NAB advisers impersonated customers, made unauthorised withdrawals dallasnews.com

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NAB advisers impersonated customers, made unauthorised withdrawals

Some National Australia Bank financial planners have impersonated customers, forged their signatures and withdrawn money from their accounts.

The bank has admitted the misconduct to the banking royal commission, which is examining the incorrect witnessing of beneficiary nomination forms that could potentially affect the final wishes of 2,500 NAB customers.

Improper or dishonest conduct by NAB financial advisers has included impersonating customers, forging their signatures and making unauthorised withdrawals from clients' accounts, senior bank executive Andrew Hagger said.

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The commission heard a NAB financial adviser forged a couple's initials and asked another employee to falsely witness a form where the husband and wife nominated each other as the binding beneficiary of life insurance through their superannuation.

NAB then discovered a much wider problem with 350 employees involved in incorrect witnessing of binding beneficiary forms for superannuation funds, potentially affecting their validity for about 2,500 customers.

Mr Hagger, the chief customer officer for the five million customers in NAB's consumer banking and wealth management division, said the failure to comply with the witnessing requirements potentially impacted clients' estate planning wishes.

"It creates the potential for the beneficiary nomination form to be invalid and for the trustee to then make a determination in the event of death," he told the commission on Monday.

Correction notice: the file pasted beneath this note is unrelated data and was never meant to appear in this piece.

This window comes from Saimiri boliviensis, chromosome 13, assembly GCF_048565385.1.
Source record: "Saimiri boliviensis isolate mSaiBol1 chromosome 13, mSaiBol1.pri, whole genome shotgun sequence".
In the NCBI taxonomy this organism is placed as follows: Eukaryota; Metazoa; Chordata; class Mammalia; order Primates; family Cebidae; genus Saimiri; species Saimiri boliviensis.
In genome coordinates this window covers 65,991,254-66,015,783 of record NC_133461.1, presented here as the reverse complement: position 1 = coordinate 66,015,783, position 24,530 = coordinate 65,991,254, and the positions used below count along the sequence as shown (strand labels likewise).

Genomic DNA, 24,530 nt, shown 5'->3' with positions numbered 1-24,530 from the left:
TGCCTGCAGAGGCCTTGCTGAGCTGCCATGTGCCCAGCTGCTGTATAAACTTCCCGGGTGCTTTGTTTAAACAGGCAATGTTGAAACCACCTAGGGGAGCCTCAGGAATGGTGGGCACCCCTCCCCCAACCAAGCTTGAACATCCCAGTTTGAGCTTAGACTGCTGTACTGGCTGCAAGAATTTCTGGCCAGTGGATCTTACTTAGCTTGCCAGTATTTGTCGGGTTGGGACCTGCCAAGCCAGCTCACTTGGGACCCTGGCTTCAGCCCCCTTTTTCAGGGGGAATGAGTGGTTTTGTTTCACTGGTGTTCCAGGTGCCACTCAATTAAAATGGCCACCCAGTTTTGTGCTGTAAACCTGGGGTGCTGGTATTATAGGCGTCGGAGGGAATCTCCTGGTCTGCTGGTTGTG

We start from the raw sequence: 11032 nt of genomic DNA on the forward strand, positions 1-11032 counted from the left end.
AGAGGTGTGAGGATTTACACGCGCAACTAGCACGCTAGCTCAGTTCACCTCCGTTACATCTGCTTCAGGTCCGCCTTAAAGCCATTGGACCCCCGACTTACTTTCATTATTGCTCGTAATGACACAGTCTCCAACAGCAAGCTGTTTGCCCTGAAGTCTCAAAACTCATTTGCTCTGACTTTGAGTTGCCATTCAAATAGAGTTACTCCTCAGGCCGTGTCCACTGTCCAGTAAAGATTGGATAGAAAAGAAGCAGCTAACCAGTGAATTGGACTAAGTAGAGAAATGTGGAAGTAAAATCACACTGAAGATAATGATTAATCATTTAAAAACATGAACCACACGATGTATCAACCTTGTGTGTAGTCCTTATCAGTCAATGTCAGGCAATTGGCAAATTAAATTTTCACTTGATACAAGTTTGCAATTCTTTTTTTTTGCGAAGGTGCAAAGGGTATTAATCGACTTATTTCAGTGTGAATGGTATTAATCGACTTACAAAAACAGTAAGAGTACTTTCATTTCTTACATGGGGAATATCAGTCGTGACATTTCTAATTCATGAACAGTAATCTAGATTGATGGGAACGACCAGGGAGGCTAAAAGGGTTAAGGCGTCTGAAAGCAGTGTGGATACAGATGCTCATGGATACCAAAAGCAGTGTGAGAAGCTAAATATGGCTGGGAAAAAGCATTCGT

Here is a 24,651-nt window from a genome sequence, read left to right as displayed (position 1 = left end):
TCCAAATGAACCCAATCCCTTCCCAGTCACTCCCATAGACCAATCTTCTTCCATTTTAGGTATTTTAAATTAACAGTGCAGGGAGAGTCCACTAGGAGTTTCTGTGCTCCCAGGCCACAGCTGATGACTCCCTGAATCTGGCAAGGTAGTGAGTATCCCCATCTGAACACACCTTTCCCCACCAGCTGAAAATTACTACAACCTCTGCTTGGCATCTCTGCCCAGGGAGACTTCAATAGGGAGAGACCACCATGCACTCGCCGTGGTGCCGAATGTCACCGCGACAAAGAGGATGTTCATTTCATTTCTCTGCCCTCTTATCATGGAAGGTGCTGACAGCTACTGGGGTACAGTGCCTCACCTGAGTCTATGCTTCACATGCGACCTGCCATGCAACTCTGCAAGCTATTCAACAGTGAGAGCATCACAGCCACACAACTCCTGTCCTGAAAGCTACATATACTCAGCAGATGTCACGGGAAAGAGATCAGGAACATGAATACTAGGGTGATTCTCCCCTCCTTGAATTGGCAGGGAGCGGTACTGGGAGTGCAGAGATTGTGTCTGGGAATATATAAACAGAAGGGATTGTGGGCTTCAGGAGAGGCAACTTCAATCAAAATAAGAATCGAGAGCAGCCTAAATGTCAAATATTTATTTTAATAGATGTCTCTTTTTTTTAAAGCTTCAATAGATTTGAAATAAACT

"In doing so there is then the possibility that the trustee would allocate the funds differently to the initial wishes expressed by the client."

NAB's Andrew Hagger (left).

NAB's Andrew Hagger (left).

AAP

The commission earlier heard about cases of inappropriate advice given by ANZ and AMP financial planners.

ANZ executive Kylie Rixon admitted that before changes to financial advice laws in 2013, ANZ Financial Planning had a culture that emphasised the growth of the business more than clients' best interests.

The chief risk officer for ANZ's Australian wealth business also said the bank's systems and processes had been deficient.

A 2015 audit showed one in every 20 pieces of advice given by ANZ planners failed to meet the requirement that it was likely to be in the best interests of clients and that the bank knew it had "high risk" advisers.

Ms Rixon said the results were regrettable.

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Documents also showed in 2014 ANZ estimated it could take a $20 million hit due to inappropriate advice but accepted the risk and deemed the financial loss - half due to client complaint losses and half for remediation - and any impact on its reputation as "moderate".

The commission also heard Australia's largest wealth manager AMP has yet to tell a number of customers that they have been victims of inappropriate financial advice.

AMP's head of advice compliance Sarah Britt said it had historically underestimated the task it faced with its review and remediation program.

"I think as an organisation we have to own that and there has been a huge effort to restructure and reset the program going forward so that it is adequately resourced," she said.

In a statement the company apologised to customers who received inappropriate advice from advisers employed or aligned to AMP and for delays in identifying their conduct and remediating affected customers.

Published at Mon, 23 Apr 2018 22:45:21 +0000

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